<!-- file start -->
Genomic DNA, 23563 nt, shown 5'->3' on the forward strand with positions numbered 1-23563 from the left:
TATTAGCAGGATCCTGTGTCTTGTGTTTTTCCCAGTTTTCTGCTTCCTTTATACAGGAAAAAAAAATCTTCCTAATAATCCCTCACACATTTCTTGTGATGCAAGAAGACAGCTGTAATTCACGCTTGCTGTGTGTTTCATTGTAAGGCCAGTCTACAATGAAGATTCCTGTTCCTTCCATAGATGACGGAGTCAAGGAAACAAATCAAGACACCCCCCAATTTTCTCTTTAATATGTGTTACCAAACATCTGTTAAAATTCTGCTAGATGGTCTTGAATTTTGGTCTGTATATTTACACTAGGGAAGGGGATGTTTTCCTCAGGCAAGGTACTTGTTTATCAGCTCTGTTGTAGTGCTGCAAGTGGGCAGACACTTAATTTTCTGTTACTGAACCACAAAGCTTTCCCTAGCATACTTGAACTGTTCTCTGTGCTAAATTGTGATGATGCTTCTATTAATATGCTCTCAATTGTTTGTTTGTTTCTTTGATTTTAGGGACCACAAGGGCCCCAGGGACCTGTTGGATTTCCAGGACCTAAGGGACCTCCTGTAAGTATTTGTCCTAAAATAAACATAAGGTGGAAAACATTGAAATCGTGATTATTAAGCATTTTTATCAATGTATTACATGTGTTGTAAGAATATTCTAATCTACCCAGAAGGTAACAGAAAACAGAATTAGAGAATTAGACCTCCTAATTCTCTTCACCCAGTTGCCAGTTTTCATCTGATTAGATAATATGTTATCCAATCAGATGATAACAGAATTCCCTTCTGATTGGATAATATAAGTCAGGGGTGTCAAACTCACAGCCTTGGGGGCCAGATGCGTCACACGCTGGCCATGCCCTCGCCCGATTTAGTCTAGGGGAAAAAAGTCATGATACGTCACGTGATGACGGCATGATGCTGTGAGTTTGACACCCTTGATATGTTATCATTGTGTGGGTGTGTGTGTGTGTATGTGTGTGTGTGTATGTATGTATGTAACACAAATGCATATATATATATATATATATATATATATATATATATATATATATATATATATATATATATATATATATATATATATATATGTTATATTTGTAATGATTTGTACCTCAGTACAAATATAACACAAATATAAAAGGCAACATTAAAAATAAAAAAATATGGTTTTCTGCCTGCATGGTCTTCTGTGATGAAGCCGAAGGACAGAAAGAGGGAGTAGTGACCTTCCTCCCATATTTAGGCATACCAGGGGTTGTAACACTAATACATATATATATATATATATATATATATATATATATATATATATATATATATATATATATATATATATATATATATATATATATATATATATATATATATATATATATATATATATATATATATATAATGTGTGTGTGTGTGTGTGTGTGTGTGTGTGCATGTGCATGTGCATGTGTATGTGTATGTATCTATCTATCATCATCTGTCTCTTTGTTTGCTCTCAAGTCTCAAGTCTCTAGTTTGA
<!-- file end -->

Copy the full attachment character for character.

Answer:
Genomic DNA, 23563 nt, shown 5'->3' on the forward strand with positions numbered 1-23563 from the left:
TATTAGCAGGATCCTGTGTCTTGTGTTTTTCCCAGTTTTCTGCTTCCTTTATACAGGAAAAAAAAATCTTCCTAATAATCCCTCACACATTTCTTGTGATGCAAGAAGACAGCTGTAATTCACGCTTGCTGTGTGTTTCATTGTAAGGCCAGTCTACAATGAAGATTCCTGTTCCTTCCATAGATGACGGAGTCAAGGAAACAAATCAAGACACCCCCCAATTTTCTCTTTAATATGTGTTACCAAACATCTGTTAAAATTCTGCTAGATGGTCTTGAATTTTGGTCTGTATATTTACACTAGGGAAGGGGATGTTTTCCTCAGGCAAGGTACTTGTTTATCAGCTCTGTTGTAGTGCTGCAAGTGGGCAGACACTTAATTTTCTGTTACTGAACCACAAAGCTTTCCCTAGCATACTTGAACTGTTCTCTGTGCTAAATTGTGATGATGCTTCTATTAATATGCTCTCAATTGTTTGTTTGTTTCTTTGATTTTAGGGACCACAAGGGCCCCAGGGACCTGTTGGATTTCCAGGACCTAAGGGACCTCCTGTAAGTATTTGTCCTAAAATAAACATAAGGTGGAAAACATTGAAATCGTGATTATTAAGCATTTTTATCAATGTATTACATGTGTTGTAAGAATATTCTAATCTACCCAGAAGGTAACAGAAAACAGAATTAGAGAATTAGACCTCCTAATTCTCTTCACCCAGTTGCCAGTTTTCATCTGATTAGATAATATGTTATCCAATCAGATGATAACAGAATTCCCTTCTGATTGGATAATATAAGTCAGGGGTGTCAAACTCACAGCCTTGGGGGCCAGATGCGTCACACGCTGGCCATGCCCTCGCCCGATTTAGTCTAGGGGAAAAAAGTCATGATACGTCACGTGATGACGGCATGATGCTGTGAGTTTGACACCCTTGATATGTTATCATTGTGTGGGTGTGTGTGTGTGTATGTGTGTGTGTGTATGTATGTATGTAACACAAATGCATATATATATATATATATATATATATATATATATATATATATATATATATATATATATATATATATATATATATATATATGTTATATTTGTAATGATTTGTACCTCAGTACAAATATAACACAAATATAAAAGGCAACATTAAAAATAAAAAAATATGGTTTTCTGCCTGCATGGTCTTCTGTGATGAAGCCGAAGGACAGAAAGAGGGAGTAGTGACCTTCCTCCCATATTTAGGCATACCAGGGGTTGTAACACTAATACATATATATATATATATATATATATATATATATATATATATATATATATATATATATATATATATATATATATATATATATATATATATATATATATATATATATATATATATATATATATATATAATGTGTGTGTGTGTGTGTGTGTGTGTGTGTGCATGTGCATGTGCATGTGTATGTGTATGTATCTATCTATCATCATCTGTCTCTTTGTTTGCTCTCAAGTCTCAAGTCTCTAGTTTGA